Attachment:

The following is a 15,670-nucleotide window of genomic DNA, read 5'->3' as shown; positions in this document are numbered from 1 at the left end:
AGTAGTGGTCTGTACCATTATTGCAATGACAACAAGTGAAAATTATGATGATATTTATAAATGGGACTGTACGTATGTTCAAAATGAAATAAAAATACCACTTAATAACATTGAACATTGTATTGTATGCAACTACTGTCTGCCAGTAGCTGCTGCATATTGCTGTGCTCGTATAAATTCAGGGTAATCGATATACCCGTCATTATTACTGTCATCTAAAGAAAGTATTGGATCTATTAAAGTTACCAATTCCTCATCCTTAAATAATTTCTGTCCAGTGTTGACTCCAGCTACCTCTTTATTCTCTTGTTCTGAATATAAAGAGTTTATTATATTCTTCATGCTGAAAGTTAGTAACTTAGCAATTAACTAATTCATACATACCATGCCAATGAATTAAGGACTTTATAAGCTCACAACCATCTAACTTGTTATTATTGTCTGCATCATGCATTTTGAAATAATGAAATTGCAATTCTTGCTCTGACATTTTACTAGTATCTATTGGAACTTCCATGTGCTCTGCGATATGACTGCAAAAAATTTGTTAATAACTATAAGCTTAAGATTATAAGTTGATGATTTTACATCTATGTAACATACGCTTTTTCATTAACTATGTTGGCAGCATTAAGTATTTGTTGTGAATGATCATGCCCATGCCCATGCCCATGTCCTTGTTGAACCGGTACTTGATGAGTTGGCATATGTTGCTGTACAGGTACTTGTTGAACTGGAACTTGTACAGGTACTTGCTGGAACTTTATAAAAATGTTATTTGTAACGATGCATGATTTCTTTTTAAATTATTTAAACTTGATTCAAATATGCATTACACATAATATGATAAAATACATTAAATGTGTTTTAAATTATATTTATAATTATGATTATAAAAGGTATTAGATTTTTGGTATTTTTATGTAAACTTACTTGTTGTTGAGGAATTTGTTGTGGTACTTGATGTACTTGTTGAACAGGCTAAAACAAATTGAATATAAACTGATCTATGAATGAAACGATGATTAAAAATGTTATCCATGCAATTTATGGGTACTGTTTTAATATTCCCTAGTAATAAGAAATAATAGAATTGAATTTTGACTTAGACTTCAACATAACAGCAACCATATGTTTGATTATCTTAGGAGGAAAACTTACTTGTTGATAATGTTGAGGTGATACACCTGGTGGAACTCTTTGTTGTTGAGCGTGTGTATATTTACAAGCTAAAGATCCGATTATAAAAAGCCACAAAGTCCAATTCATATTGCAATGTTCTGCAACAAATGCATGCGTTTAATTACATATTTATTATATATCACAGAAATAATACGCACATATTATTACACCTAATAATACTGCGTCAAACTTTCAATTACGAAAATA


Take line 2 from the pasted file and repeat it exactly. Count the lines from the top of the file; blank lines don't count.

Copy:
AGTAGTGGTCTGTACCATTATTGCAATGACAACAAGTGAAAATTATGATGATATTTATAAATGGGACTGTACGTATGTTCAAAATGAAATAAAAATACCACTTAATAACATTGAACATTGTATTGTATGCAACTACTGTCTGCCAGTAGCTGCTGCATATTGCTGTGCTCGTATAAATTCAGGGTAATCGATATACCCGTCATTATTACTGTCATCTAAAGAAAGTATTGGATCTATTAAAGTTACCAATTCCTCATCCTTAAATAATTTCTGTCCAGTGTTGACTCCAGCTACCTCTTTATTCTCTTGTTCTGAATATAAAGAGTTTATTATATTCTTCATGCTGAAAGTTAGTAACTTAGCAATTAACTAATTCATACATACCATGCCAATGAATTAAGGACTTTATAAGCTCACAACCATCTAACTTGTTATTATTGTCTGCATCATGCATTTTGAAATAATGAAATTGCAATTCTTGCTCTGACATTTTACTAGTATCTATTGGAACTTCCATGTGCTCTGCGATATGACTGCAAAAAATTTGTTAATAACTATAAGCTTAAGATTATAAGTTGATGATTTTACATCTATGTAACATACGCTTTTTCATTAACTATGTTGGCAGCATTAAGTATTTGTTGTGAATGATCATGCCCATGCCCATGCCCATGTCCTTGTTGAACCGGTACTTGATGAGTTGGCATATGTTGCTGTACAGGTACTTGTTGAACTGGAACTTGTACAGGTACTTGCTGGAACTTTATAAAAATGTTATTTGTAACGATGCATGATTTCTTTTTAAATTATTTAAACTTGATTCAAATATGCATTACACATAATATGATAAAATACATTAAATGTGTTTTAAATTATATTTATAATTATGATTATAAAAGGTATTAGATTTTTGGTATTTTTATGTAAACTTACTTGTTGTTGAGGAATTTGTTGTGGTACTTGATGTACTTGTTGAACAGGCTAAAACAAATTGAATATAAACTGATCTATGAATGAAACGATGATTAAAAATGTTATCCATGCAATTTATGGGTACTGTTTTAATATTCCCTAGTAATAAGAAATAATAGAATTGAATTTTGACTTAGACTTCAACATAACAGCAACCATATGTTTGATTATCTTAGGAGGAAAACTTACTTGTTGATAATGTTGAGGTGATACACCTGGTGGAACTCTTTGTTGTTGAGCGTGTGTATATTTACAAGCTAAAGATCCGATTATAAAAAGCCACAAAGTCCAATTCATATTGCAATGTTCTGCAACAAATGCATGCGTTTAATTACATATTTATTATATATCACAGAAATAATACGCACATATTATTACACCTAATAATACTGCGTCAAACTTTCAATTACGAAAATA